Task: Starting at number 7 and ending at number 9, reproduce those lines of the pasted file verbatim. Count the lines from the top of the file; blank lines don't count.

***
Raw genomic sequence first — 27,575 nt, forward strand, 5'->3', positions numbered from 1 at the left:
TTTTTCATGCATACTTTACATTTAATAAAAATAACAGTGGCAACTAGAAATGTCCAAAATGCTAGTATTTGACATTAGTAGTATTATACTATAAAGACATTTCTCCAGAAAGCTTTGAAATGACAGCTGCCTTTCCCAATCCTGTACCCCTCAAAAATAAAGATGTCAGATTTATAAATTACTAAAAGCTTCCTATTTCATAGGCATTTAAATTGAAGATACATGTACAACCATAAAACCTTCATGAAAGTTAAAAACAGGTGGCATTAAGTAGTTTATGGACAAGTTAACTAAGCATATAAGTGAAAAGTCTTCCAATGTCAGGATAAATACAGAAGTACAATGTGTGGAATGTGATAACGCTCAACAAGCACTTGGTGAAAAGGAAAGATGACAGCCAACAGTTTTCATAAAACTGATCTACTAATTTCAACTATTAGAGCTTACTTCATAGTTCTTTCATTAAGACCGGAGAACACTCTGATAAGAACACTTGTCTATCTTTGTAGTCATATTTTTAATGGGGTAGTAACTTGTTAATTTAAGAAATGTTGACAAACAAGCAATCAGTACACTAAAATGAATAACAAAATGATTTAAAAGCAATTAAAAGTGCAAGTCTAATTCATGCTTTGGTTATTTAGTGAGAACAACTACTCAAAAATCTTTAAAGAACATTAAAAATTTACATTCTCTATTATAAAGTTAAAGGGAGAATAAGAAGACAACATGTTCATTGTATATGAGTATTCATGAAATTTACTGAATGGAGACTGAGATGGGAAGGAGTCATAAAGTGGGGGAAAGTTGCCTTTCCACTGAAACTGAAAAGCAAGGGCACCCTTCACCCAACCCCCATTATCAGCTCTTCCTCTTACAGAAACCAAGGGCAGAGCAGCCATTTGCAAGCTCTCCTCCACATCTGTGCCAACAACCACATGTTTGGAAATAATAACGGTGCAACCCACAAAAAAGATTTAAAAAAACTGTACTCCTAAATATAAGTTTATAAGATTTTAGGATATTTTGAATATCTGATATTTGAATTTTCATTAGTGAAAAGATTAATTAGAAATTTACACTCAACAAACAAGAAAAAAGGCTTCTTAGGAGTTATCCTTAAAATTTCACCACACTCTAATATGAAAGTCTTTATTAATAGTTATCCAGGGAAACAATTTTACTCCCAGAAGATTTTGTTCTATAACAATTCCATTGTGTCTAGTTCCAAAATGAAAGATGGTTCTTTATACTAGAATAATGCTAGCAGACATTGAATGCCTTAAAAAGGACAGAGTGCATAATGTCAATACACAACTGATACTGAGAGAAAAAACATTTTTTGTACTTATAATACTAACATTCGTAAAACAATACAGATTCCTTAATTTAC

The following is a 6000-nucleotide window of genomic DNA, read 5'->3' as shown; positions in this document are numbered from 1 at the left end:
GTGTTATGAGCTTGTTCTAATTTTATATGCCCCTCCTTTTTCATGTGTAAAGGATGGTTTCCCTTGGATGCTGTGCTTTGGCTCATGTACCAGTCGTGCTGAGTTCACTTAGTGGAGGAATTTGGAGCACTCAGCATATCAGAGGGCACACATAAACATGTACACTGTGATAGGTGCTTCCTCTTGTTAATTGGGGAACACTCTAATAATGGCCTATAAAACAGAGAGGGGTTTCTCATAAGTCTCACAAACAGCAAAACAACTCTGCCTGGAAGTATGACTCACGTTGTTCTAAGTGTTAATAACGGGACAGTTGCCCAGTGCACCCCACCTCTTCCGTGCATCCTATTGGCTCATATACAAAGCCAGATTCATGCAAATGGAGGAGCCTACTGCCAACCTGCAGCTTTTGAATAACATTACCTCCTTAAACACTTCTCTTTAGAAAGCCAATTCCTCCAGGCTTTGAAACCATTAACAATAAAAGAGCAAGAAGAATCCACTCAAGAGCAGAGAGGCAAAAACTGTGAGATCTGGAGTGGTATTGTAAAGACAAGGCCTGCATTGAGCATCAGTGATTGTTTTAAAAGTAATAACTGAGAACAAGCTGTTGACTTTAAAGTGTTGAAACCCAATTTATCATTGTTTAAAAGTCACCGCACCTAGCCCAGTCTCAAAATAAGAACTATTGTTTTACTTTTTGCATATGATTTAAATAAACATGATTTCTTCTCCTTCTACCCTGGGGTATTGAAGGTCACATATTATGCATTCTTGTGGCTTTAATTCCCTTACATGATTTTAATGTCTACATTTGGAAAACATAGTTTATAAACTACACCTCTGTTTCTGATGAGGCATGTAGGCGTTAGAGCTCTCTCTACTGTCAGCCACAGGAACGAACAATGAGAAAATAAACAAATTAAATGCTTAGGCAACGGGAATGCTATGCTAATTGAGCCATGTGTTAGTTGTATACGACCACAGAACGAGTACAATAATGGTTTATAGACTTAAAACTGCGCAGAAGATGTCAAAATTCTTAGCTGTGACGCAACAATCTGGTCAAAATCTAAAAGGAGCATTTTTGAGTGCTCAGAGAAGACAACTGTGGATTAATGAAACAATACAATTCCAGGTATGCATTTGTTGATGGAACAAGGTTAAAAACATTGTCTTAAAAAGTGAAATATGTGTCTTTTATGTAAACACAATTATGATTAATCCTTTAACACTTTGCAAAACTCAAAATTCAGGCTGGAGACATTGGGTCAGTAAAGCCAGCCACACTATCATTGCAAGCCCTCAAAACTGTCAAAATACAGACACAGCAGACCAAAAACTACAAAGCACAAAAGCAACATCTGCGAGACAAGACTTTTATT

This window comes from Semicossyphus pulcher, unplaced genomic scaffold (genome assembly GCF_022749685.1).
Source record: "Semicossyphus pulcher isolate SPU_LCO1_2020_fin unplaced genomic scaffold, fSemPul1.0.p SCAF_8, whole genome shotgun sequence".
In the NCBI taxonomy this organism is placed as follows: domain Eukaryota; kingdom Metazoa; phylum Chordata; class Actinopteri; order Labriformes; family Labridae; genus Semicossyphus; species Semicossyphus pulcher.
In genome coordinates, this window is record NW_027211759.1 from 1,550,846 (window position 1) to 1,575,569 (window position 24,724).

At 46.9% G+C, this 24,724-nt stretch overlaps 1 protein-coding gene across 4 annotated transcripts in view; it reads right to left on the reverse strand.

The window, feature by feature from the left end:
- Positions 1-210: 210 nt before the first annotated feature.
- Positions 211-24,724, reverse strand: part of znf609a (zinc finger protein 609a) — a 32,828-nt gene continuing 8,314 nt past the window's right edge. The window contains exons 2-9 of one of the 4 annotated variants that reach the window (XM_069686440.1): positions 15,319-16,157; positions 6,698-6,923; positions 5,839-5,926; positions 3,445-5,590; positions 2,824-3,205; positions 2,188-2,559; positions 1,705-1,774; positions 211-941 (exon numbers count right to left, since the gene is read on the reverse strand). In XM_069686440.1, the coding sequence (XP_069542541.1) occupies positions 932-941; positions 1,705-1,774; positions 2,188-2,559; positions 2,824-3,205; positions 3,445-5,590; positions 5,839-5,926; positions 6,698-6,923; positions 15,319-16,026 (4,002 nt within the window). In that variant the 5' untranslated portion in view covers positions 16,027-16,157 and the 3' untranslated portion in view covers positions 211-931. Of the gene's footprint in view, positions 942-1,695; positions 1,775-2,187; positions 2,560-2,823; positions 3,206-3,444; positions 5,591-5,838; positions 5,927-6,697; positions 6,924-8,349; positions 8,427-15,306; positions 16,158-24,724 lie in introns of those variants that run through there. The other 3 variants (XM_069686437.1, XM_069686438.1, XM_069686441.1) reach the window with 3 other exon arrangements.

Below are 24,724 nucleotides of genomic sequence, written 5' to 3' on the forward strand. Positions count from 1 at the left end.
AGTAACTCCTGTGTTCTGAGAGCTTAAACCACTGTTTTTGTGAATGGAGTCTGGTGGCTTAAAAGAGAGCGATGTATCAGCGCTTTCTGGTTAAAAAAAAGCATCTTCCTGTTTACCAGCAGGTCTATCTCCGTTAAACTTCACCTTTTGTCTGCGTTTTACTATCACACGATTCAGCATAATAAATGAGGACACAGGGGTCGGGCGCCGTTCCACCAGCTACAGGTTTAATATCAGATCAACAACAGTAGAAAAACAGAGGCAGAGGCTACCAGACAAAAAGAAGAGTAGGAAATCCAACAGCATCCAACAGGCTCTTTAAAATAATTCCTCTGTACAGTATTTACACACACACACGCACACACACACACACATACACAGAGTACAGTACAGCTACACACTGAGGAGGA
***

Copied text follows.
In the NCBI taxonomy this organism is placed as follows: domain Eukaryota; kingdom Metazoa; phylum Chordata; class Actinopteri; order Labriformes; family Labridae; genus Semicossyphus; species Semicossyphus pulcher.
In genome coordinates, this window is record NW_027211759.1 from 1,550,846 (window position 1) to 1,575,569 (window position 24,724).

At 46.9% G+C, this 24,724-nt stretch overlaps 1 protein-coding gene across 4 annotated transcripts in view; it reads right to left on the reverse strand.